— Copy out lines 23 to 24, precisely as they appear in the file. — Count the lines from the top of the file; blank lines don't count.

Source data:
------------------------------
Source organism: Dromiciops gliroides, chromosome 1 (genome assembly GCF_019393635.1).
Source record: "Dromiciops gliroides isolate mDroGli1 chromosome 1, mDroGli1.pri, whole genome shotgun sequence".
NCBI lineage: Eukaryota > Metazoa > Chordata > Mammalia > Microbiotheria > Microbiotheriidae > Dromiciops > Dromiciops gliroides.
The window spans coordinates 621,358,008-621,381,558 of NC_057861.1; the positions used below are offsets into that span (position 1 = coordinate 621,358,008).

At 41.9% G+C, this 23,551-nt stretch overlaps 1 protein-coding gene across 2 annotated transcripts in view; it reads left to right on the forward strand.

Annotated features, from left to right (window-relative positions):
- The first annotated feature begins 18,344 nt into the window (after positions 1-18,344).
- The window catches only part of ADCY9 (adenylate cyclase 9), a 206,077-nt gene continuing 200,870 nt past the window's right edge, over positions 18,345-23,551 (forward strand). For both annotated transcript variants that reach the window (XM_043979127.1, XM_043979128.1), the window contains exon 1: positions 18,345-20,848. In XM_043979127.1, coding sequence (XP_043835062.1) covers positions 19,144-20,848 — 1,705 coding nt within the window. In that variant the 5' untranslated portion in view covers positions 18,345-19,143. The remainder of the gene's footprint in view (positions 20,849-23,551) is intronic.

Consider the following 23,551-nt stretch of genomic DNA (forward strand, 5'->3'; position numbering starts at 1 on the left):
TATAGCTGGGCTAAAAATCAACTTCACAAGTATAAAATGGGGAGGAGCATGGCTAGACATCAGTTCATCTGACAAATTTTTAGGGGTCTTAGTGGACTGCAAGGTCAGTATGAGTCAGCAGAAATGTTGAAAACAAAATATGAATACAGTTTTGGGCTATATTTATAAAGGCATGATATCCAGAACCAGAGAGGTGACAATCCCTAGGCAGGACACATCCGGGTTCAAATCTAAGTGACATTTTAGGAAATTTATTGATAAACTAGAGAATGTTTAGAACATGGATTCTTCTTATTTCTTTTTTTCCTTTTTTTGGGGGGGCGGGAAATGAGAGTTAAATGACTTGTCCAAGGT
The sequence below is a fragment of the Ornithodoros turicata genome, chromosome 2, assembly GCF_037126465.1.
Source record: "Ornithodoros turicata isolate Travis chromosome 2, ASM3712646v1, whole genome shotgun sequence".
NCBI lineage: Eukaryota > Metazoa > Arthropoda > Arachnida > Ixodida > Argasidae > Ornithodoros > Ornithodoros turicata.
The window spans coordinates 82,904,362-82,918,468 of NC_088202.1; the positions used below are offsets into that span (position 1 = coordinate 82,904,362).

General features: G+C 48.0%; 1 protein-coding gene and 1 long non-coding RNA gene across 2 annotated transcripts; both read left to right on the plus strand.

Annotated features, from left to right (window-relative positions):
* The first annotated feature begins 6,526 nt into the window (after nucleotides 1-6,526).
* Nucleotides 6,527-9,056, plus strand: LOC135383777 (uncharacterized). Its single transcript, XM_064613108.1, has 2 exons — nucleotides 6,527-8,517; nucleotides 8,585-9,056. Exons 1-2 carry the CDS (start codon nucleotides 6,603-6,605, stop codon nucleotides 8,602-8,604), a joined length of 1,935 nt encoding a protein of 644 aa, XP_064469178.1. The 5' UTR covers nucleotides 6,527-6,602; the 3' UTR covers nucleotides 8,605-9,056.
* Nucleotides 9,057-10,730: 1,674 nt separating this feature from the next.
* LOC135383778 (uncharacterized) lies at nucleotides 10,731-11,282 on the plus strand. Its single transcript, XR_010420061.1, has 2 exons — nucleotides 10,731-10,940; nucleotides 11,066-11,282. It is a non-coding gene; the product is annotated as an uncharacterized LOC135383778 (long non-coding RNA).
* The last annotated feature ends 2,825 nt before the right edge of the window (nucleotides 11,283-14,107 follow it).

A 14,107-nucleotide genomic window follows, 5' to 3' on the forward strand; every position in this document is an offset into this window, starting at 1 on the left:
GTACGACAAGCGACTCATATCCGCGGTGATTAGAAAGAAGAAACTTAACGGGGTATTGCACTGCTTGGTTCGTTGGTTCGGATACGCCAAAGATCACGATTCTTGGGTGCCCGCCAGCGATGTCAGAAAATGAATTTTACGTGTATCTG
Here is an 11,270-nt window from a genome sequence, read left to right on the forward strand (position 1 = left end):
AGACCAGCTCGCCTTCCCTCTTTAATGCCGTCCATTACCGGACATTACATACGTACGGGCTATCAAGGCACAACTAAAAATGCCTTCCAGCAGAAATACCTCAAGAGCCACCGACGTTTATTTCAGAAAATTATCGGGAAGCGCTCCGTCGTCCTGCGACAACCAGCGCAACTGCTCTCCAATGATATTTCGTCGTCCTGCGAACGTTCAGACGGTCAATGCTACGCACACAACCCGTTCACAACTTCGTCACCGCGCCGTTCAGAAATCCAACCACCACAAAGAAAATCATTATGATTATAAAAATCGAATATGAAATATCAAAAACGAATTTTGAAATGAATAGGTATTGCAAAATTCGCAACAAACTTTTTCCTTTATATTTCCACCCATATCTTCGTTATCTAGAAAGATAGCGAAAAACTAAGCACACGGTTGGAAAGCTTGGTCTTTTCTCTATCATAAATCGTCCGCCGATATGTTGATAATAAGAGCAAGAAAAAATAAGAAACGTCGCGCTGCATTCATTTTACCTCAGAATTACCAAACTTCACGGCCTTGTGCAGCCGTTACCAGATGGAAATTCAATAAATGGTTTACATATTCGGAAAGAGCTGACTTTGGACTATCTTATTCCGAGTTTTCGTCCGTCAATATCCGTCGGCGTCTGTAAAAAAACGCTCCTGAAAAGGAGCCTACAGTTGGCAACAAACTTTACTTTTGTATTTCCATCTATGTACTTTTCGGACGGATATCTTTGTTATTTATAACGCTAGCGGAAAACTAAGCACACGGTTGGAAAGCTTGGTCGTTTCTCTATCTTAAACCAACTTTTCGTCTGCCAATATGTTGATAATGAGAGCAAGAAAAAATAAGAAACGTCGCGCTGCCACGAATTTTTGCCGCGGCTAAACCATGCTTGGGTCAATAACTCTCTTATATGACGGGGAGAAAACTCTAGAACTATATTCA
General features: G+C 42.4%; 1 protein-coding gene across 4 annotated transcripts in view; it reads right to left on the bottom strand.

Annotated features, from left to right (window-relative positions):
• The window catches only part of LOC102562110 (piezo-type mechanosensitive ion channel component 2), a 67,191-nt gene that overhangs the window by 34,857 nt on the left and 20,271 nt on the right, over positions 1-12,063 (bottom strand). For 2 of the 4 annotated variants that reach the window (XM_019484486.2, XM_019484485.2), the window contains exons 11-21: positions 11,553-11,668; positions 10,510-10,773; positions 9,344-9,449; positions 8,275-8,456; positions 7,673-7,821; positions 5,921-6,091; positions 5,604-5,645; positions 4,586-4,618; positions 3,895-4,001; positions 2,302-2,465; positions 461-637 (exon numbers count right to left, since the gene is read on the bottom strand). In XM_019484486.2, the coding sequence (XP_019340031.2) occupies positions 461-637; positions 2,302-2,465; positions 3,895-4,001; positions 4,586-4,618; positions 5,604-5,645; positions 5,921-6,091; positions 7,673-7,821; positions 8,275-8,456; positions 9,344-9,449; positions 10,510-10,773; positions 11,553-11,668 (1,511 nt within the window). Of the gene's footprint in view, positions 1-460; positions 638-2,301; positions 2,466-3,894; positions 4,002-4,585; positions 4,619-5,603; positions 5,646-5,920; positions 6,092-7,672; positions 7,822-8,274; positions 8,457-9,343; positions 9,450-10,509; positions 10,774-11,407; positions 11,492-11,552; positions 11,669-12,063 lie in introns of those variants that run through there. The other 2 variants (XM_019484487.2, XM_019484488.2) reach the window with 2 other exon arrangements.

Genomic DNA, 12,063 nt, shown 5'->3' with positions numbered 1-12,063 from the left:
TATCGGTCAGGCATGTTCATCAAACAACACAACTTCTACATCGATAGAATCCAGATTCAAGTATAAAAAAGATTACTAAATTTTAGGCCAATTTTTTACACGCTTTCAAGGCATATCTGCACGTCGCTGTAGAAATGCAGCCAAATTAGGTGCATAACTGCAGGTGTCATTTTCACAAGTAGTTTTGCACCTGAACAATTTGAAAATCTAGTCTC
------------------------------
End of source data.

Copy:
GTACGACAAGCGACTCATATCCGCGGTGATTAGAAAGAAGAAACTTAACGGGGTATTGCACTGCTTGGTTCGTTGGTTCGGATACGCCAAAGATCACGATTCTTGGGTGCCCGCCAGCGATGTCAGAAAATGAATTTTACGTGTATCTG
Here is an 11,270-nt window from a genome sequence, read left to right on the forward strand (position 1 = left end):